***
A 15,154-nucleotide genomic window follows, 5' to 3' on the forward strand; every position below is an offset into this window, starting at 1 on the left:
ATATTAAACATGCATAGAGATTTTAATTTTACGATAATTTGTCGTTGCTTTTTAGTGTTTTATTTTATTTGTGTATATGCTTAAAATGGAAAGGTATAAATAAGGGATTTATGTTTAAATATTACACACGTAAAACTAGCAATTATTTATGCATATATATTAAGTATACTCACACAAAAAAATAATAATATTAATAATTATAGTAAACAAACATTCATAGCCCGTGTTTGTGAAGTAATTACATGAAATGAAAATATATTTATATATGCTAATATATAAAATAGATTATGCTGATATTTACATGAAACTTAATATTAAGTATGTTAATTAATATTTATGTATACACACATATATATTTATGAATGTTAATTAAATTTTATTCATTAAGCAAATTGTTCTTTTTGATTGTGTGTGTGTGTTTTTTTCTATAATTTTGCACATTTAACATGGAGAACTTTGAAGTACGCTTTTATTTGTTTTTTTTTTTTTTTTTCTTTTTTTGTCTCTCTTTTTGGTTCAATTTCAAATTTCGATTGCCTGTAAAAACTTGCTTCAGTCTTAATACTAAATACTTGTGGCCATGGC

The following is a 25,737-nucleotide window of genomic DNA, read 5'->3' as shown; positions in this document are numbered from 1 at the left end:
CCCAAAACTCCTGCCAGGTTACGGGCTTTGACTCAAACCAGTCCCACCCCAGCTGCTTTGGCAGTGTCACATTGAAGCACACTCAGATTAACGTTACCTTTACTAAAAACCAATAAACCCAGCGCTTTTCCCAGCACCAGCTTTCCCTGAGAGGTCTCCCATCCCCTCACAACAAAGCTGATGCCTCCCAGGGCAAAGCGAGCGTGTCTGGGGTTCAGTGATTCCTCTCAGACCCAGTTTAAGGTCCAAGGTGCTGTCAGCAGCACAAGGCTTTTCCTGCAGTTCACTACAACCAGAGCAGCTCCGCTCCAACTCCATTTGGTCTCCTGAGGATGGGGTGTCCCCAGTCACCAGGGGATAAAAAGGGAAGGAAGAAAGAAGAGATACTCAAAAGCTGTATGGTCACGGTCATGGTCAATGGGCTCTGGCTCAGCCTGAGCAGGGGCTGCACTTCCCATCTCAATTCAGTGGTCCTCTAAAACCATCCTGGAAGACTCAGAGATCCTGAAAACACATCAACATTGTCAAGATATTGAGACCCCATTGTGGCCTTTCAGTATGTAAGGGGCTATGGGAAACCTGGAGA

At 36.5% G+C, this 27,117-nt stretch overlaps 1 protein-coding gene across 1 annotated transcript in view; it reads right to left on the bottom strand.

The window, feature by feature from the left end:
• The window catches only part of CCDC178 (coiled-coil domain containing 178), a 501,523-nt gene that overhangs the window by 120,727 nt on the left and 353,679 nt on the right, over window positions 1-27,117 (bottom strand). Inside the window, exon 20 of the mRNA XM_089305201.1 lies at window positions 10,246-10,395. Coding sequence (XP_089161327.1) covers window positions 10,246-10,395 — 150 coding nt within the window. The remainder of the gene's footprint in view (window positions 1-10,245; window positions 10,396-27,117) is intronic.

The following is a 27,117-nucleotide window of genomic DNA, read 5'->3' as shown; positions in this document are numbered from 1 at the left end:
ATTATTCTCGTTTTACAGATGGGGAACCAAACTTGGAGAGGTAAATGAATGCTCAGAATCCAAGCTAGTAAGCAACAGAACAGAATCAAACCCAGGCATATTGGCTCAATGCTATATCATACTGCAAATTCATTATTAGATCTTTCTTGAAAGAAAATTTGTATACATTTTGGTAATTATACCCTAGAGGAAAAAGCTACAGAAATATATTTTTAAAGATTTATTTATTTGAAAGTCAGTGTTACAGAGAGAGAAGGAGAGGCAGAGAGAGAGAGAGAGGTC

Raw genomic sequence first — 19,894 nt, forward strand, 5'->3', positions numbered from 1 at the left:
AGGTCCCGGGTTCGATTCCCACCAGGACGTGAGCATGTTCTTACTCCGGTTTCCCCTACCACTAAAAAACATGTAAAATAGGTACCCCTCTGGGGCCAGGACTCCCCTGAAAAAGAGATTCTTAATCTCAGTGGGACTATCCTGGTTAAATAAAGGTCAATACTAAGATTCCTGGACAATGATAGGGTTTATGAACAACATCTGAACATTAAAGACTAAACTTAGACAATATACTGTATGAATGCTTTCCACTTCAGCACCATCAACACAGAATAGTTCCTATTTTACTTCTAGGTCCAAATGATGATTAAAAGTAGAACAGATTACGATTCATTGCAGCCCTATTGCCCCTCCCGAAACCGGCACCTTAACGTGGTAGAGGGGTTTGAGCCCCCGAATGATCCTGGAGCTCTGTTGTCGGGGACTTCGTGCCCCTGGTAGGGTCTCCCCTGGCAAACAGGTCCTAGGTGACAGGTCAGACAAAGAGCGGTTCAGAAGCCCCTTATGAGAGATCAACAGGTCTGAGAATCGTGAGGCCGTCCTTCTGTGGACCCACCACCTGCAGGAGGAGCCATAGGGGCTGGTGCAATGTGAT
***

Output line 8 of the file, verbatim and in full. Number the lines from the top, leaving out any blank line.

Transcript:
The following is a 27,117-nucleotide window of genomic DNA, read 5'->3' as shown; positions in this document are numbered from 1 at the left end: